Cuba, an archipelago full of natural, historic and cultural attractions, has options of urban tourism which complement a large portfolio of offers distributed across the country.
Dozens of excellent beaches, characterized by warm waters and the transparency of the sea bottom which favors diving activities, can be found throughout the country.
In addition, there are important urban sites holding the colonial history of the country in buildings, roads and public spaces.
In this scenery, the country’s capital city, Havana, contributes ancient traditions, examples of architectural jewels, culture and a Caribbean climate which is complemented by facilities related to the tourist activity.
Havana’s historic heart comprises several museums, churches, cultural institutions and buildings dating back to colonial time, with about 33,000 constructions which were mostly built in the 18th and 19th centuries.
Those seeking adventures through the webs of streets and alleys in Old Havana can find small hotels where, behind a façade that seems to have stopped in time, visitors can enjoy all the comforts of modern tourism.
In this sense, Havana, previously known as San Cristobal de La Habana, currently represents a living museum of the most diverse construction styles that portray the city’s different development stages.
The fortress system which defended the city, led by the emblematic Castillo de Los Tres Reyes del Morro, comprised nine large constructions to make up –as experts say- the most outstanding complex of its kind in Spanish America.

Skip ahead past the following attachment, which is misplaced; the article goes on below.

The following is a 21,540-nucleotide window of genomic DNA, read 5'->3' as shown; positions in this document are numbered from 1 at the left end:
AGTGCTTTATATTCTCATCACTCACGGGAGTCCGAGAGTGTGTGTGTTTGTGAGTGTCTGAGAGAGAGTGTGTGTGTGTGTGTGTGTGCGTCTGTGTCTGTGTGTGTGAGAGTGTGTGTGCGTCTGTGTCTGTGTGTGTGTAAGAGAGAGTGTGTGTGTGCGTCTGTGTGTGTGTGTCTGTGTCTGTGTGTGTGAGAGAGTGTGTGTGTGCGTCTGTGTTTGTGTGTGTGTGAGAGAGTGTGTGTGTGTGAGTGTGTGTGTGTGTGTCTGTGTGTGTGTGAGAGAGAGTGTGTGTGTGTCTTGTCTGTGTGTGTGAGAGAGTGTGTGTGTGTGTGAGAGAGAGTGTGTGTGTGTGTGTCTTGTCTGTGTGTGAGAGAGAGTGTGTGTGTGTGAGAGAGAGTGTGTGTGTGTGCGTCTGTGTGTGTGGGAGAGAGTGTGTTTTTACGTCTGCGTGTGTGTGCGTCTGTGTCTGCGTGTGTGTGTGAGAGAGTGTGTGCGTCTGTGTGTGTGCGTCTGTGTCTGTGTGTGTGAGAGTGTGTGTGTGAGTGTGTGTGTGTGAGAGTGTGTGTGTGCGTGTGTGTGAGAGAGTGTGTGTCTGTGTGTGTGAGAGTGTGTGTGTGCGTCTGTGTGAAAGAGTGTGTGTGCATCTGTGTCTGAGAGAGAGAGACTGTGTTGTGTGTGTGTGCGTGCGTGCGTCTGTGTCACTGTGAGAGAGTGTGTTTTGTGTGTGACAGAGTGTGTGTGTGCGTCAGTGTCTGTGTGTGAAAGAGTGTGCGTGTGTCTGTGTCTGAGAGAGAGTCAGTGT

In addition, the Cuban western city of Matanzas, the capital of the province of the same name, was known as the Athens of Cuba and even as the Venice of the Americas, due to the number of rivers, bridges and canals, as well as for the dynamic commercial and cultural development that characterized the city at that time.
In the country’s central area, the city of Cienfuegos stands out for its two dozen libraries, 11 museums, over 30 movie theaters and five theaters; all complemented by cultural institutions, art galleries and monuments which reflect the Cuban traditions for the enjoyment of domestic and foreign visitors.
Likewise, Cienfuegos also has the only Triumphal Arch existing in Cuba, which was built in 1902, and the Tomás Terry Theater, one of the three most important theaters in the country during the 19th century and where prestigious personalities of the arts, such as Enrico Caruso, performed.
The eastern area of the country also has urban tourist options such as the city of Baracoa, originally named Nuestra Señora de la Asunción de Baracoa (Our Lady of the Assumption of Baracoa) and founded between 1511 and 1512 by Governor Diego Velázquez; Baracoa was regarded as the first capital city and diocese of the island.
This urban scenery also includes the City of Camagüey, capital of the province by the same name, which was founded under the name of Santa María del Puerto del Príncipe.
Camagüey is also known as “La Ciudad de los Tinajones” (The City of Large Earthenware Jars) since this type of earthenware containers were widely used for storing rainwater for various uses; nowadays they are mainly a decoration